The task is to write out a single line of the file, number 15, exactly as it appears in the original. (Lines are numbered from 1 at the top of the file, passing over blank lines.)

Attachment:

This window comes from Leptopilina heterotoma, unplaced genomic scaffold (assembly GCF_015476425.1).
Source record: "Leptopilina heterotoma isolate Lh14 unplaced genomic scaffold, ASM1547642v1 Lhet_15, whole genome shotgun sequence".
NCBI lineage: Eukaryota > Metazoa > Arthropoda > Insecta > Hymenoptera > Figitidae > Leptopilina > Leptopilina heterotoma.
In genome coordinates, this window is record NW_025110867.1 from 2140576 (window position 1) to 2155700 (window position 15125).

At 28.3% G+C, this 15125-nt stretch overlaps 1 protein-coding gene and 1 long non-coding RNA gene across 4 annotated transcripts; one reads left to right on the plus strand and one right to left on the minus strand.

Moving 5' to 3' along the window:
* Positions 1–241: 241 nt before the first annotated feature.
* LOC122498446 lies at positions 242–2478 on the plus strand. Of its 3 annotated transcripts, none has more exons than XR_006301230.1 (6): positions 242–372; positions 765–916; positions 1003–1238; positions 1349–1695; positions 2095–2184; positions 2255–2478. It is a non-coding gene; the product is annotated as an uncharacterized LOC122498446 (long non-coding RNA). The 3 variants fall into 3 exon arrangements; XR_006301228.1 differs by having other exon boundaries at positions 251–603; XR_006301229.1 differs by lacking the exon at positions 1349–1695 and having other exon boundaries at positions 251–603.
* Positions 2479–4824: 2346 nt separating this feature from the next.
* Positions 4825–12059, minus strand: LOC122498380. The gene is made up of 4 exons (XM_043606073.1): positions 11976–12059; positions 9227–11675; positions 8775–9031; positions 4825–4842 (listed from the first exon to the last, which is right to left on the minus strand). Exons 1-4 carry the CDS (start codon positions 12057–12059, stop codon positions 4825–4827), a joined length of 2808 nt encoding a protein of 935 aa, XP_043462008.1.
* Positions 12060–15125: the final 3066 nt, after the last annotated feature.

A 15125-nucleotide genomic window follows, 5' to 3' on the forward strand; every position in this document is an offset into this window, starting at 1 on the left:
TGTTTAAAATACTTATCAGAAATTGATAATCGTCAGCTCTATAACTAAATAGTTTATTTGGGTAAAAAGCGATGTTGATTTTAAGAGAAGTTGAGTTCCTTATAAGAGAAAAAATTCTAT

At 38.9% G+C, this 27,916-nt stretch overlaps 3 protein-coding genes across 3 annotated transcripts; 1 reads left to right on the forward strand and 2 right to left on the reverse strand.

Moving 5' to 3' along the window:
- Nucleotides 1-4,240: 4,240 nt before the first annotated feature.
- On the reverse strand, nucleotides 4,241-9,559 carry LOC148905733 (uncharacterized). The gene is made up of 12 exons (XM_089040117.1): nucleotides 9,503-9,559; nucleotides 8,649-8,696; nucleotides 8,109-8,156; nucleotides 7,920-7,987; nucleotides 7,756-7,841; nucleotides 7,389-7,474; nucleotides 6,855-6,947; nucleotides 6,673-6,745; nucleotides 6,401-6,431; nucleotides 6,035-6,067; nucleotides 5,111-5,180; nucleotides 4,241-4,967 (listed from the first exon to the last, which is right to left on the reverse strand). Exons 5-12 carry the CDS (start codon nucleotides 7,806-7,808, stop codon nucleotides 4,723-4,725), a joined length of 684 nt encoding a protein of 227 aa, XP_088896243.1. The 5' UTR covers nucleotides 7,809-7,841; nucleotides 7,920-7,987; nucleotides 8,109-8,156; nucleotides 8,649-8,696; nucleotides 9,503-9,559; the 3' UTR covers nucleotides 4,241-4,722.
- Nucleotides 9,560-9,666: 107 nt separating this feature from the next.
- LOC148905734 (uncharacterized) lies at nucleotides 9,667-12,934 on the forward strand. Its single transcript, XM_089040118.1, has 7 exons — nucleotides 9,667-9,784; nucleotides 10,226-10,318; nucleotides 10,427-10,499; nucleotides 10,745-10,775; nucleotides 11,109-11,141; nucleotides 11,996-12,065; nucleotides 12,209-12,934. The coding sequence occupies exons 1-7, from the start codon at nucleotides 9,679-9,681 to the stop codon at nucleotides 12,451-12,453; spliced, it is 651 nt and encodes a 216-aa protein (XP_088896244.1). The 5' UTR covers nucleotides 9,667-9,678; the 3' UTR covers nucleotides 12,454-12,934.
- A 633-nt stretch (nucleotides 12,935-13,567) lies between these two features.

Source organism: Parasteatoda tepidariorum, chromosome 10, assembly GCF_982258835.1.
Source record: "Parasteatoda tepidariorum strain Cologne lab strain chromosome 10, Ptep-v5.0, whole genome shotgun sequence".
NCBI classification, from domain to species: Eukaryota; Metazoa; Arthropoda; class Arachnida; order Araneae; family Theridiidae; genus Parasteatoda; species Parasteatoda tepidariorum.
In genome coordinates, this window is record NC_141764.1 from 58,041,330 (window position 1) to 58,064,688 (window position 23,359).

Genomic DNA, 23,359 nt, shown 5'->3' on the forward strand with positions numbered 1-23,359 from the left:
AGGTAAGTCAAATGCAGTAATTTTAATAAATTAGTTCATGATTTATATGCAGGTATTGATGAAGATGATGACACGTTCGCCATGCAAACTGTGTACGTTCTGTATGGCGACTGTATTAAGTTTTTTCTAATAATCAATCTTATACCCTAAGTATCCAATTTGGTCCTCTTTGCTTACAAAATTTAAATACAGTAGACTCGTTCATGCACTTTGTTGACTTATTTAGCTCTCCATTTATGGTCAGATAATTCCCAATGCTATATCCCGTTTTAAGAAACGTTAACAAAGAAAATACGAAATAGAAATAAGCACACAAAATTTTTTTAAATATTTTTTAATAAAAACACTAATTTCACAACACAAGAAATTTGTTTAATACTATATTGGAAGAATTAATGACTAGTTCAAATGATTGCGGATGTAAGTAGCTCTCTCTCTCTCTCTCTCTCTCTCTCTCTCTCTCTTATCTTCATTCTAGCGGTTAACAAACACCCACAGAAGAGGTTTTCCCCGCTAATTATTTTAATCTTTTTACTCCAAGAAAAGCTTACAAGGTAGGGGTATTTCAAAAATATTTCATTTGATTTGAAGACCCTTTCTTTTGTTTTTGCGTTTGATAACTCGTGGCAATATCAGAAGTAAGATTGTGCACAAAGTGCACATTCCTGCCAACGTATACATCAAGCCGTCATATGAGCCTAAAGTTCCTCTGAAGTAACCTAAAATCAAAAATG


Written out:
Moving 5' to 3' along the window: